“It was April Fool’s Day, so I thought they were kidding,” said Gittins, one of Malibu’s 60, mostly part-time employees. “I walked out and sat in the car and cried. It was a great big family that was fun to come into every week. Everybody cared about each other.”by: TIMES PHOTO: JAIME VALDEZ - Malibu Raceway Owner Kevin O'Connell hugs former employee Ariana Gittins, 18, after she picked up her last paycheck and paperwork on Tuesday.

Back on the track

The family feeling, O’Connell emphasized, extended to his Malibu Raceway landlord, Scott MacTarnahan, and his father, the late Malcolm “Mac” MacTarnahan, owner of Portland Brewing Co.

“Our relationship was nothing but cordial and respectful,” he said, calling the lease-ending settlement “strictly” a business decision. “Of course, over 30 years you’re going to have some issues from time to time.”

O’Connell is proud of the track and arcade’s safety, as well as financial record under his leadership.

“In 33 years, no one’s ever gotten hurt,” he said.

Since 1979, he’s seen the economy go from “great to good to horrible to good to very good — really a roller coaster,” but never considered going out of business. “We’re not closing down because we’re not profitable.”

As dust from the closure and its attendant hoopla settles, O’Connell plans to regroup. He’ll focus on helping re-establish Malibu Raceway on Mount Hood, spending time with his wife, Lisa, and their 12-year-old son, Riley, and keeping his eyes open for a new career adventure — preferably one with a fast lane.

“I need that adrenaline fix,” he said. “This is fun. This is what I do.”

Paul Newman among Malibu’s fans

When Paul Newman likes to race at your speedway when he comes to town, you must be doing something right.

That’s what Kevin O’Connell, owner of Beaverton’s Malibu Raceway, learned as he got to know the late actor. Known as much for his salad dressing-fueled charity mission and love of auto racing as for his iconic performances in “Cool Hand Luke,” “The Sting” and “The Color of Money,” Newman was a frequent participant in Indy racing at Portland International Raceway. There he often crossed paths with O’Connell in the early 1980s, a couple years after he started working at Malibu Grand Prix. In the late 1990s, he bought the business and renamed it Malibu Raceway.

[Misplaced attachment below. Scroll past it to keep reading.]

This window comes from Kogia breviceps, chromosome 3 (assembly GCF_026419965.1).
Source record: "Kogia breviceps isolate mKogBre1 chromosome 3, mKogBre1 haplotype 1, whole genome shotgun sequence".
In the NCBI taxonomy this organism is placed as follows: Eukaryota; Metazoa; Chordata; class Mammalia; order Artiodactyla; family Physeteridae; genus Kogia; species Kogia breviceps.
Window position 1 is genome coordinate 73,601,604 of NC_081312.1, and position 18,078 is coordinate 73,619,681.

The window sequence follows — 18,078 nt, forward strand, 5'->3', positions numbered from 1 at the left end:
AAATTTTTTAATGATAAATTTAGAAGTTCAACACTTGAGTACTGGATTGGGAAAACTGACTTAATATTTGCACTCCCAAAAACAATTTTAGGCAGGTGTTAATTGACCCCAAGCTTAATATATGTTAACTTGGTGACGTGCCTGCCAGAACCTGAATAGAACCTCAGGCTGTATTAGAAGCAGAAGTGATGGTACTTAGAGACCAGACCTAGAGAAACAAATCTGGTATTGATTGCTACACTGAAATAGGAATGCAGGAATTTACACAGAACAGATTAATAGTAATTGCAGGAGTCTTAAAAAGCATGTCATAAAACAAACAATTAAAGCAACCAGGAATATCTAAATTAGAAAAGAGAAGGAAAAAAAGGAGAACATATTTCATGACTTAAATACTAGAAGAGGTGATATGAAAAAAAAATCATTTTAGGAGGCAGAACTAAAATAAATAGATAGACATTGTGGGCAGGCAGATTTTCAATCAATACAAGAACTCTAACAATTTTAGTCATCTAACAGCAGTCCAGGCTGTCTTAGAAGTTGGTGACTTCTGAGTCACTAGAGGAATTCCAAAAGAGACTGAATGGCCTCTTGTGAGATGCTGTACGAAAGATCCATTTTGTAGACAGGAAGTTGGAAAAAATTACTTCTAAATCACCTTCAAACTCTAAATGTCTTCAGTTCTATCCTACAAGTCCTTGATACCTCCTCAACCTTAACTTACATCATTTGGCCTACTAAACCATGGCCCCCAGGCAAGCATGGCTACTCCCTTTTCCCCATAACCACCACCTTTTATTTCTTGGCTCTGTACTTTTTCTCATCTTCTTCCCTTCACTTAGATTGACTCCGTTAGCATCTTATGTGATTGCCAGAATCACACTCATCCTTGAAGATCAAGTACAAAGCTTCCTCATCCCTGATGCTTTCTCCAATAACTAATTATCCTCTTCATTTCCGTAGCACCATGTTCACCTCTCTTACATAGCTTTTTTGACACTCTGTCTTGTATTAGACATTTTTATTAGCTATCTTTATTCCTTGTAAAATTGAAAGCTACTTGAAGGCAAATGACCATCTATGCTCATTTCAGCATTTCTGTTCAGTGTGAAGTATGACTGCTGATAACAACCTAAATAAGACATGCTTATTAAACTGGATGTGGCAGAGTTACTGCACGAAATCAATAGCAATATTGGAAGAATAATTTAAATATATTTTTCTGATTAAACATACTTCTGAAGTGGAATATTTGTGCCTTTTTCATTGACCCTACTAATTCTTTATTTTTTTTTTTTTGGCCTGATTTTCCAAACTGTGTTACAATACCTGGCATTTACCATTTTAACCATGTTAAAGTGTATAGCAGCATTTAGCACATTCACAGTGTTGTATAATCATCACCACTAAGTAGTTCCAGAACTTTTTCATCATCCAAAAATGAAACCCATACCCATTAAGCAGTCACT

“He came out every year,” O’Connell said of Newman. “He’d say, ‘Can I come out and do some racing (at Malibu)?’ We got to be friends, and we hung out a little bit every Saturday during the Indy races.”

On Tuesday afternoon, as he worked to dismantle the business he closed on Sunday — to will relocate to Mt. Hood SkiBowl — O’Connell proudly showed off a framed photo collage of his afro-sporting younger self hanging at Malibu with Newman.

“He was constantly asking me for tips — how to go faster,” O’Connell said.

They would talk braking, accelerating and other technicalities and sometimes walk the Malibu track to get a better feel for its turns and nuances. If anything, his advice was a little too good: Cool Hand Luke soon got his times down to rival that of the track’s owner.

“After the pointers, he got down to a low of 51-second lap times,” O’Connell said. “I was always low 50s, a couple below him. We were always so close. There were definitely times he beat me. It was an extremely friendly rivalry.”

Newman made it clear his love for racing was at least partially fueled by a desire to escape the trappings of the Hollywood movie-star machine. O’Connell was happy to oblige.

“He never wanted to talk about movies,” he said. “I took that as a signal. I would never bring up his (acting) career. We just talked about racing and enjoyment of life in general.”

As kind as Newman was to his fans at the track or elsewhere, O’Connell said he drew the line at autograph signing.

“He’d say, ‘I’m just a guy. Why would you want my signature?’ ”